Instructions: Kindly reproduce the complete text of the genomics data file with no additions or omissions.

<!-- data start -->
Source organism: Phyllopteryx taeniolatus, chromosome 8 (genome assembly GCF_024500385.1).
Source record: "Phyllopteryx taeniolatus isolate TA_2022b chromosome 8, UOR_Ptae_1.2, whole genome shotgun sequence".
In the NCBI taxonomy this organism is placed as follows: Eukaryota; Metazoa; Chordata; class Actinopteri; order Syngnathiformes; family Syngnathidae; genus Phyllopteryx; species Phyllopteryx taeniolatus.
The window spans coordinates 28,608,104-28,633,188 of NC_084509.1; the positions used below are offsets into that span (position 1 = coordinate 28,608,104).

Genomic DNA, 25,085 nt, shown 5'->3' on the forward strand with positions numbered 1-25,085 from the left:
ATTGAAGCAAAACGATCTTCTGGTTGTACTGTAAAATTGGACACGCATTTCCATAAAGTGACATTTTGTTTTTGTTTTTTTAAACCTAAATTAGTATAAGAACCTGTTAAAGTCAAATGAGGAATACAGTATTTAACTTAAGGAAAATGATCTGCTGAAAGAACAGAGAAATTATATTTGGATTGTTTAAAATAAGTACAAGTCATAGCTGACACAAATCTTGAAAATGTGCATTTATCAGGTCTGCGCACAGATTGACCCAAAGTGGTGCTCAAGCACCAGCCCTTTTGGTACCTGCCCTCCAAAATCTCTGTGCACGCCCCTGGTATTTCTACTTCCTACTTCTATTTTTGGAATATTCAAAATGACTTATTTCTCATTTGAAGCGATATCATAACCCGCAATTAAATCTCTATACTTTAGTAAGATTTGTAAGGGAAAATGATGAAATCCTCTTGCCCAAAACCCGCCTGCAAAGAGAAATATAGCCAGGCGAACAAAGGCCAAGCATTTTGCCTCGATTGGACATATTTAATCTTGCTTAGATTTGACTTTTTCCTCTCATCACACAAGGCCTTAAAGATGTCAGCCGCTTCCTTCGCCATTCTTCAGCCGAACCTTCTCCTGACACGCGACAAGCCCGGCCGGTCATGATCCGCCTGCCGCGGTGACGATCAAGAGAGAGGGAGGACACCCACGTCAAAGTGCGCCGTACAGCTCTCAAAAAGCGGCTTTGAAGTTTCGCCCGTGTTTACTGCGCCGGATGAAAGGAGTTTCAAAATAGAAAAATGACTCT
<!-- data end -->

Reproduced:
Source organism: Phyllopteryx taeniolatus, chromosome 8 (genome assembly GCF_024500385.1).
Source record: "Phyllopteryx taeniolatus isolate TA_2022b chromosome 8, UOR_Ptae_1.2, whole genome shotgun sequence".
In the NCBI taxonomy this organism is placed as follows: Eukaryota; Metazoa; Chordata; class Actinopteri; order Syngnathiformes; family Syngnathidae; genus Phyllopteryx; species Phyllopteryx taeniolatus.
The window spans coordinates 28,608,104-28,633,188 of NC_084509.1; the positions used below are offsets into that span (position 1 = coordinate 28,608,104).

Genomic DNA, 25,085 nt, shown 5'->3' on the forward strand with positions numbered 1-25,085 from the left:
ATTGAAGCAAAACGATCTTCTGGTTGTACTGTAAAATTGGACACGCATTTCCATAAAGTGACATTTTGTTTTTGTTTTTTTAAACCTAAATTAGTATAAGAACCTGTTAAAGTCAAATGAGGAATACAGTATTTAACTTAAGGAAAATGATCTGCTGAAAGAACAGAGAAATTATATTTGGATTGTTTAAAATAAGTACAAGTCATAGCTGACACAAATCTTGAAAATGTGCATTTATCAGGTCTGCGCACAGATTGACCCAAAGTGGTGCTCAAGCACCAGCCCTTTTGGTACCTGCCCTCCAAAATCTCTGTGCACGCCCCTGGTATTTCTACTTCCTACTTCTATTTTTGGAATATTCAAAATGACTTATTTCTCATTTGAAGCGATATCATAACCCGCAATTAAATCTCTATACTTTAGTAAGATTTGTAAGGGAAAATGATGAAATCCTCTTGCCCAAAACCCGCCTGCAAAGAGAAATATAGCCAGGCGAACAAAGGCCAAGCATTTTGCCTCGATTGGACATATTTAATCTTGCTTAGATTTGACTTTTTCCTCTCATCACACAAGGCCTTAAAGATGTCAGCCGCTTCCTTCGCCATTCTTCAGCCGAACCTTCTCCTGACACGCGACAAGCCCGGCCGGTCATGATCCGCCTGCCGCGGTGACGATCAAGAGAGAGGGAGGACACCCACGTCAAAGTGCGCCGTACAGCTCTCAAAAAGCGGCTTTGAAGTTTCGCCCGTGTTTACTGCGCCGGATGAAAGGAGTTTCAAAATAGAAAAATGACTCT